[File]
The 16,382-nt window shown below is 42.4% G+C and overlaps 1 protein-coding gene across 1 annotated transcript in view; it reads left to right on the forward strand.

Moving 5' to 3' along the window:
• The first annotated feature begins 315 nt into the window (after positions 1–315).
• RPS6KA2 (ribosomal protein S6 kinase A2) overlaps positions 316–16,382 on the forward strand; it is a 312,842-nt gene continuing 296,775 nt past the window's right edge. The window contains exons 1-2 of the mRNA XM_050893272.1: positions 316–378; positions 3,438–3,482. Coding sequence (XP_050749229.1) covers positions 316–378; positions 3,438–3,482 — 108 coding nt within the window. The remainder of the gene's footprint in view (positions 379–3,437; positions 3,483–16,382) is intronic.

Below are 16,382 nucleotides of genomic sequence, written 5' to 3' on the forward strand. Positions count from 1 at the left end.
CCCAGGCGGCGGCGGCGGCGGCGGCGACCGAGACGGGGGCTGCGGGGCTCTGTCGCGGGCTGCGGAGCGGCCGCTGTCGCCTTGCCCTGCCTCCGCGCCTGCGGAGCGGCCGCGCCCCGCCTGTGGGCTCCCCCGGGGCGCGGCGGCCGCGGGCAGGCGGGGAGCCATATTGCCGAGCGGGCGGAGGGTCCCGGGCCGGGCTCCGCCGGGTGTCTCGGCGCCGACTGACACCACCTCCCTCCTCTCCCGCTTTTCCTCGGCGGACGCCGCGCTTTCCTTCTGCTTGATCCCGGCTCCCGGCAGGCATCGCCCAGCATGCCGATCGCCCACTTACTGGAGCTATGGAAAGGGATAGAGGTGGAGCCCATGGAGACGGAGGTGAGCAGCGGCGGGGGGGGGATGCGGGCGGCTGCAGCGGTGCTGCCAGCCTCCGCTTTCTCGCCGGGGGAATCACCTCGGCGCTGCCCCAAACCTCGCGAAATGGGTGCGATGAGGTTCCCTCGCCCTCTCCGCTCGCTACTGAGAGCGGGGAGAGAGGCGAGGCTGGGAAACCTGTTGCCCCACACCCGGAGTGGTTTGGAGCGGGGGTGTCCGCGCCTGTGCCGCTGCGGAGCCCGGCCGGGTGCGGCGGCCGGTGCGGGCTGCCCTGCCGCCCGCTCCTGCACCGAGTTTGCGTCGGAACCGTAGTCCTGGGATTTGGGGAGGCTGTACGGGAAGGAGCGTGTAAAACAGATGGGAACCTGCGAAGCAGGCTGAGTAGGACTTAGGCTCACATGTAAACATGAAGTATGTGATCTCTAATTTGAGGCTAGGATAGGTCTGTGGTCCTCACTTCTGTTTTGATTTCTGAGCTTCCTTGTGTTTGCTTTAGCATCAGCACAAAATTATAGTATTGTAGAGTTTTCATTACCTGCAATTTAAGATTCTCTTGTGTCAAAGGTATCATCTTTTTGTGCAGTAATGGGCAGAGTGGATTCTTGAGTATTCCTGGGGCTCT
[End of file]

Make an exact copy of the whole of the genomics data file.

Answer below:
The 16,382-nt window shown below is 42.4% G+C and overlaps 1 protein-coding gene across 1 annotated transcript in view; it reads left to right on the forward strand.

Moving 5' to 3' along the window:
• The first annotated feature begins 315 nt into the window (after positions 1–315).
• RPS6KA2 (ribosomal protein S6 kinase A2) overlaps positions 316–16,382 on the forward strand; it is a 312,842-nt gene continuing 296,775 nt past the window's right edge. The window contains exons 1-2 of the mRNA XM_050893272.1: positions 316–378; positions 3,438–3,482. Coding sequence (XP_050749229.1) covers positions 316–378; positions 3,438–3,482 — 108 coding nt within the window. The remainder of the gene's footprint in view (positions 379–3,437; positions 3,483–16,382) is intronic.

Below are 16,382 nucleotides of genomic sequence, written 5' to 3' on the forward strand. Positions count from 1 at the left end.
CCCAGGCGGCGGCGGCGGCGGCGGCGACCGAGACGGGGGCTGCGGGGCTCTGTCGCGGGCTGCGGAGCGGCCGCTGTCGCCTTGCCCTGCCTCCGCGCCTGCGGAGCGGCCGCGCCCCGCCTGTGGGCTCCCCCGGGGCGCGGCGGCCGCGGGCAGGCGGGGAGCCATATTGCCGAGCGGGCGGAGGGTCCCGGGCCGGGCTCCGCCGGGTGTCTCGGCGCCGACTGACACCACCTCCCTCCTCTCCCGCTTTTCCTCGGCGGACGCCGCGCTTTCCTTCTGCTTGATCCCGGCTCCCGGCAGGCATCGCCCAGCATGCCGATCGCCCACTTACTGGAGCTATGGAAAGGGATAGAGGTGGAGCCCATGGAGACGGAGGTGAGCAGCGGCGGGGGGGGGATGCGGGCGGCTGCAGCGGTGCTGCCAGCCTCCGCTTTCTCGCCGGGGGAATCACCTCGGCGCTGCCCCAAACCTCGCGAAATGGGTGCGATGAGGTTCCCTCGCCCTCTCCGCTCGCTACTGAGAGCGGGGAGAGAGGCGAGGCTGGGAAACCTGTTGCCCCACACCCGGAGTGGTTTGGAGCGGGGGTGTCCGCGCCTGTGCCGCTGCGGAGCCCGGCCGGGTGCGGCGGCCGGTGCGGGCTGCCCTGCCGCCCGCTCCTGCACCGAGTTTGCGTCGGAACCGTAGTCCTGGGATTTGGGGAGGCTGTACGGGAAGGAGCGTGTAAAACAGATGGGAACCTGCGAAGCAGGCTGAGTAGGACTTAGGCTCACATGTAAACATGAAGTATGTGATCTCTAATTTGAGGCTAGGATAGGTCTGTGGTCCTCACTTCTGTTTTGATTTCTGAGCTTCCTTGTGTTTGCTTTAGCATCAGCACAAAATTATAGTATTGTAGAGTTTTCATTACCTGCAATTTAAGATTCTCTTGTGTCAAAGGTATCATCTTTTTGTGCAGTAATGGGCAGAGTGGATTCTTGAGTATTCCTGGGGCTCT